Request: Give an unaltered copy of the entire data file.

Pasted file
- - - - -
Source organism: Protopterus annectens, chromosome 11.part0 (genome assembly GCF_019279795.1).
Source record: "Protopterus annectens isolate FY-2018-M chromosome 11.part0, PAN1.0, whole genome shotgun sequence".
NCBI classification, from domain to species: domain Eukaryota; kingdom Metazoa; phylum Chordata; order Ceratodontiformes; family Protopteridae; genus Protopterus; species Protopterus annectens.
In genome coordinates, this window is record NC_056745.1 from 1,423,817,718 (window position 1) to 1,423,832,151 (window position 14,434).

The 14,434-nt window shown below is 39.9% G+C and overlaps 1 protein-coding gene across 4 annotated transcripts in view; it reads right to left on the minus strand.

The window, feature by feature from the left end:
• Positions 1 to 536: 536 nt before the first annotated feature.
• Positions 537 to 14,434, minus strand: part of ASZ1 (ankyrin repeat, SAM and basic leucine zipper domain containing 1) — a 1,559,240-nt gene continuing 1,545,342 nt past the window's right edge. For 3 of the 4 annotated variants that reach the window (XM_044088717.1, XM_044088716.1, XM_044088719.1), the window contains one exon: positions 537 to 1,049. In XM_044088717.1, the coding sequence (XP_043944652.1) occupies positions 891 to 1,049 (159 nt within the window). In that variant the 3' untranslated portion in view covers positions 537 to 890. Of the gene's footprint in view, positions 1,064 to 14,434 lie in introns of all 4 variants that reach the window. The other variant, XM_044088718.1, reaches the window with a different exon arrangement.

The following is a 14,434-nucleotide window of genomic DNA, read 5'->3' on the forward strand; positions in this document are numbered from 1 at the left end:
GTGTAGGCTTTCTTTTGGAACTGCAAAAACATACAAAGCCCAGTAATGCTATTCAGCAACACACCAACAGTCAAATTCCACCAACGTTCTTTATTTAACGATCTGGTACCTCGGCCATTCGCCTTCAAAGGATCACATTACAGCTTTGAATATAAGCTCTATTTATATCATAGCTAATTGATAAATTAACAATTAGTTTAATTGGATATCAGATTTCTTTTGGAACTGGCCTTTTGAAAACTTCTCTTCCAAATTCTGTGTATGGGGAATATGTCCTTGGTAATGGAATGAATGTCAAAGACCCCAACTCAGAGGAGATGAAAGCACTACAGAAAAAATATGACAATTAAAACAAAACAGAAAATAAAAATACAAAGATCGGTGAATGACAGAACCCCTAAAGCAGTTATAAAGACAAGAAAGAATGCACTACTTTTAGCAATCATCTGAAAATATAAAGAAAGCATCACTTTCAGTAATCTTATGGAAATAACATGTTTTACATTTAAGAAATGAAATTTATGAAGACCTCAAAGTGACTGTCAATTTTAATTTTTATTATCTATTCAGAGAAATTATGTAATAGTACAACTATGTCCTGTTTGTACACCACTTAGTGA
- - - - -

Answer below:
Source organism: Protopterus annectens, chromosome 11.part0 (genome assembly GCF_019279795.1).
Source record: "Protopterus annectens isolate FY-2018-M chromosome 11.part0, PAN1.0, whole genome shotgun sequence".
NCBI classification, from domain to species: domain Eukaryota; kingdom Metazoa; phylum Chordata; order Ceratodontiformes; family Protopteridae; genus Protopterus; species Protopterus annectens.
In genome coordinates, this window is record NC_056745.1 from 1,423,817,718 (window position 1) to 1,423,832,151 (window position 14,434).

The 14,434-nt window shown below is 39.9% G+C and overlaps 1 protein-coding gene across 4 annotated transcripts in view; it reads right to left on the minus strand.

The window, feature by feature from the left end:
• Positions 1 to 536: 536 nt before the first annotated feature.
• Positions 537 to 14,434, minus strand: part of ASZ1 (ankyrin repeat, SAM and basic leucine zipper domain containing 1) — a 1,559,240-nt gene continuing 1,545,342 nt past the window's right edge. For 3 of the 4 annotated variants that reach the window (XM_044088717.1, XM_044088716.1, XM_044088719.1), the window contains one exon: positions 537 to 1,049. In XM_044088717.1, the coding sequence (XP_043944652.1) occupies positions 891 to 1,049 (159 nt within the window). In that variant the 3' untranslated portion in view covers positions 537 to 890. Of the gene's footprint in view, positions 1,064 to 14,434 lie in introns of all 4 variants that reach the window. The other variant, XM_044088718.1, reaches the window with a different exon arrangement.

The following is a 14,434-nucleotide window of genomic DNA, read 5'->3' on the forward strand; positions in this document are numbered from 1 at the left end:
GTGTAGGCTTTCTTTTGGAACTGCAAAAACATACAAAGCCCAGTAATGCTATTCAGCAACACACCAACAGTCAAATTCCACCAACGTTCTTTATTTAACGATCTGGTACCTCGGCCATTCGCCTTCAAAGGATCACATTACAGCTTTGAATATAAGCTCTATTTATATCATAGCTAATTGATAAATTAACAATTAGTTTAATTGGATATCAGATTTCTTTTGGAACTGGCCTTTTGAAAACTTCTCTTCCAAATTCTGTGTATGGGGAATATGTCCTTGGTAATGGAATGAATGTCAAAGACCCCAACTCAGAGGAGATGAAAGCACTACAGAAAAAATATGACAATTAAAACAAAACAGAAAATAAAAATACAAAGATCGGTGAATGACAGAACCCCTAAAGCAGTTATAAAGACAAGAAAGAATGCACTACTTTTAGCAATCATCTGAAAATATAAAGAAAGCATCACTTTCAGTAATCTTATGGAAATAACATGTTTTACATTTAAGAAATGAAATTTATGAAGACCTCAAAGTGACTGTCAATTTTAATTTTTATTATCTATTCAGAGAAATTATGTAATAGTACAACTATGTCCTGTTTGTACACCACTTAGTGA